Women and entrepreneurship is another broad area of interest to us. Extant research affirms that low participation of women in entrepreneurship is largely attributable to the gendered norm. In other words, the characteristics associated with a typical entrepreneur are masculine. A ‘woman entrepreneur’ would, therefore, be required to portray both, masculine and feminine, characteristics. Failure in portraying either could entail undesirable outcomes for her. We are interviewing women to understand if and how do they address these contradictory norms. We find that their responses to such situations range from denying to defying. Recognition of gender bias, experiencing guilt, and hesitation to ‘call-it-out’ characterizes the movement between the two ends of the continuum i.e. denial and defiance. Between the two extremes, women balance the contradictory masculine and feminine expectations through masking their identity, adopting integrative metaphors, negotiating cultural norms, and/or justifying non-conformism.

We are also trying to understand the configuration of a good pitch through an analysis of pitches from our flagship national level entrepreneurship contest. Preliminary findings reveal application of three persuasive strategies — ethos, pathos, and logos — in diverse ways. We find that startups are rated most favorably when they showcase their teams to make an ethos (or credibility of the founders/team) based persuasive appeal.

We are also examining whether an entrepreneur’s approach or logic influences the startup’s funding outcomes. We find that while entrepreneurs are expected to be agile, nimble and iterative, the opposite i.e. causal, definitive approach significantly improves the chances of receiving funding.

In addition to these, we are also pursuing a few other questions. How are social enterprises different from commercial ones? Why do budding entrepreneurs abandon a startup opportunity? How are entrepreneurs’ personalities different from those of managers? What are the dimensions of the relationship between incubators and startups?

In addition to these, we have also analyzed the impact of MeitY’s TIDE scheme and proposed a revised structure so that the scheme can make a pointed as well as far reaching impact in its next version.

What are the case studies about?

Our cases deal with a variety of dilemma and issues. ‘Memorable Shaadi’ details the problems of working with the informal sector and the classic dilemma of an entrepreneur i.e. startup or not. Another case details the handling of an intense crisis situation. Two of our cases detail the choices available to startups for growth in a hypercompetitive market. Another one elaborates an IIMAverick trying to implement a large-scale change in his family business. We are also writing a three-part case that details the personalities and attitudes of entrepreneurs, dilemma around building the founding team, and developing a dual market business model. Except for ‘Memorable Shaadi’, we are yet to obtain release rights from the case protagonists, so I cannot reveal their names now. We co-author all our cases with faculty at IIMA Ahmedabad.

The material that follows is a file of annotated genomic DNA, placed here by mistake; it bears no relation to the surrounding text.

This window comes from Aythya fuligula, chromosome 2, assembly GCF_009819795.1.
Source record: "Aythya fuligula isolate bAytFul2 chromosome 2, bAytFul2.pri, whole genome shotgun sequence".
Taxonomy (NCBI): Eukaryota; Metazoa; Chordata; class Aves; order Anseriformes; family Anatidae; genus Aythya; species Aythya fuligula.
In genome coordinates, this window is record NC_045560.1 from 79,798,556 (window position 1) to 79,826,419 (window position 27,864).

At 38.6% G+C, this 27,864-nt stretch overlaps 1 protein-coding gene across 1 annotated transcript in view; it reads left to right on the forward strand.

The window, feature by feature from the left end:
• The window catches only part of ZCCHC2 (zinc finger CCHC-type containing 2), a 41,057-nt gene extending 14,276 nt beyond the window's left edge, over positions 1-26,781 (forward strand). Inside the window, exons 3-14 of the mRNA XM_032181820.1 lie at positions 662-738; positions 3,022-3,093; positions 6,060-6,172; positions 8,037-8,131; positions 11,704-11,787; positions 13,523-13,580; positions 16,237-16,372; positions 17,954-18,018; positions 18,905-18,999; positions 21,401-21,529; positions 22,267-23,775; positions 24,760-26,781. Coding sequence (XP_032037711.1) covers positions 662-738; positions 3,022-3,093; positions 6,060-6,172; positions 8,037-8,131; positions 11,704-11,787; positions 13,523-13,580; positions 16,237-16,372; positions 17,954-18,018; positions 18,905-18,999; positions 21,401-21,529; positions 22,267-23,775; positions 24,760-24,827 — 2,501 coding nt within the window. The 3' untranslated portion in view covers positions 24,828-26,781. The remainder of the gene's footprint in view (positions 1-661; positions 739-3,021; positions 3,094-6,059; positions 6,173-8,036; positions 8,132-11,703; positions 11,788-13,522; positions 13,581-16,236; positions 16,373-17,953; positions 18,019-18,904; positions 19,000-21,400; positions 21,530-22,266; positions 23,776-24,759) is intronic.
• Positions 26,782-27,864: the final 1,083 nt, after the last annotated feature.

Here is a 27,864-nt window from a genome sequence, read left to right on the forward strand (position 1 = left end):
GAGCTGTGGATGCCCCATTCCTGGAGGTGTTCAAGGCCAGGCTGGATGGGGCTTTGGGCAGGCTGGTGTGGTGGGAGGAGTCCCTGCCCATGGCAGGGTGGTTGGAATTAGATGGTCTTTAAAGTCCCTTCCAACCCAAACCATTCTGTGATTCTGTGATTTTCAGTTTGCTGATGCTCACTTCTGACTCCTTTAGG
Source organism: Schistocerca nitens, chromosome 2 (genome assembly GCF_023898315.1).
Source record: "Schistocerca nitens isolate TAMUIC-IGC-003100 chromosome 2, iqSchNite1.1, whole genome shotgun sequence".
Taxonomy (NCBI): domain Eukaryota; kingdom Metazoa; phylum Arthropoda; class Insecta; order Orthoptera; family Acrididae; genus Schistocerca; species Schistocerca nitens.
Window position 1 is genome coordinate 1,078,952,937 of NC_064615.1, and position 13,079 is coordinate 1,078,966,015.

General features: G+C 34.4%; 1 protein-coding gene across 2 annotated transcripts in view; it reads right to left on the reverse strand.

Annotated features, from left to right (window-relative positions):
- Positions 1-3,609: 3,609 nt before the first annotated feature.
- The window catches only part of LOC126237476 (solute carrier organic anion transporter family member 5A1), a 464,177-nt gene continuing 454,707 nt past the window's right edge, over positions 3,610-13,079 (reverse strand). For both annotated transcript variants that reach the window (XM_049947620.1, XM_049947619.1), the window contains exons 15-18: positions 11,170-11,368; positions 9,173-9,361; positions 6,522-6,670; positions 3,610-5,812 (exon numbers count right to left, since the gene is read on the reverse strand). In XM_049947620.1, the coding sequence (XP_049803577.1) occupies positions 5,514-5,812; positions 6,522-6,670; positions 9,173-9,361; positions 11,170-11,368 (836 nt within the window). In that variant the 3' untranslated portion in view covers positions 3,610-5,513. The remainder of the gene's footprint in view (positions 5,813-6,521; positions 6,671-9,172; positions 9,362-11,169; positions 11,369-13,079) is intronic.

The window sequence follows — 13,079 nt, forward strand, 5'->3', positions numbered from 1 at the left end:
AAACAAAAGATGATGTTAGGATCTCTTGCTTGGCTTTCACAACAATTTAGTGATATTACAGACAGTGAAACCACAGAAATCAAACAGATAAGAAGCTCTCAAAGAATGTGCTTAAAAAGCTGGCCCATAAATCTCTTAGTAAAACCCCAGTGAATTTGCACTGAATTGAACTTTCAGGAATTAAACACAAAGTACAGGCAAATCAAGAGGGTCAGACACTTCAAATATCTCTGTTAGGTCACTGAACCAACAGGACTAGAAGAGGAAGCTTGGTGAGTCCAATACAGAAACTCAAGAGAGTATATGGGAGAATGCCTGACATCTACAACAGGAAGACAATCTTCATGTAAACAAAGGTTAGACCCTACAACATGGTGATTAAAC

Tell us something about yourself and the research team?

We are a four-member team — Snehil Basoya, Valerie Mendonca, Rajesh Jain and I.

Snehil, an IIM Ahmedabad PGP graduate and an avid theater enthusiast, has worked with social enterprises, and curated and published an anthology of modern poetry. As part of the research team, he focuses on cases and developing teaching material.

Valerie has been an academic associate at IIM Ahmedabad. She has assisted professors and pursued her research actively. Along with her focus on qualitative research and cases, Valerie takes keen interest in reviewing latest books on entrepreneurship. She has published one review and is writing another one now.

Rajesh left behind a senior management position to answer his research calling. He joined us to prepare for his PhD and a career in research. At CIIE, Rajesh primarily works on econometric models and quantitative analysis.

I completed my doctoral course from IIM Ahmedabad, with my dissertation focusing on the identity-image contradictions in startups. I find deep meaning in research and find joy in its process. In addition to entrepreneurship and startups, I actively pursue research in organizational identities and gender studies. In my past life, I have worked in a variety of roles including channel management, executive assistantship, academia, and burnt my fingers with entrepreneurship too.

I believe we are pursuing interesting research, along with exploring meaningful collaborations and leveraging existing data in novel ways. A variety of audiences including entrepreneurs, investors, incubators, academia, regulators, as well as our contemporaries from India and other countries continue to affirm their interest in our work. Their encouragement keeps us motivated on this journey.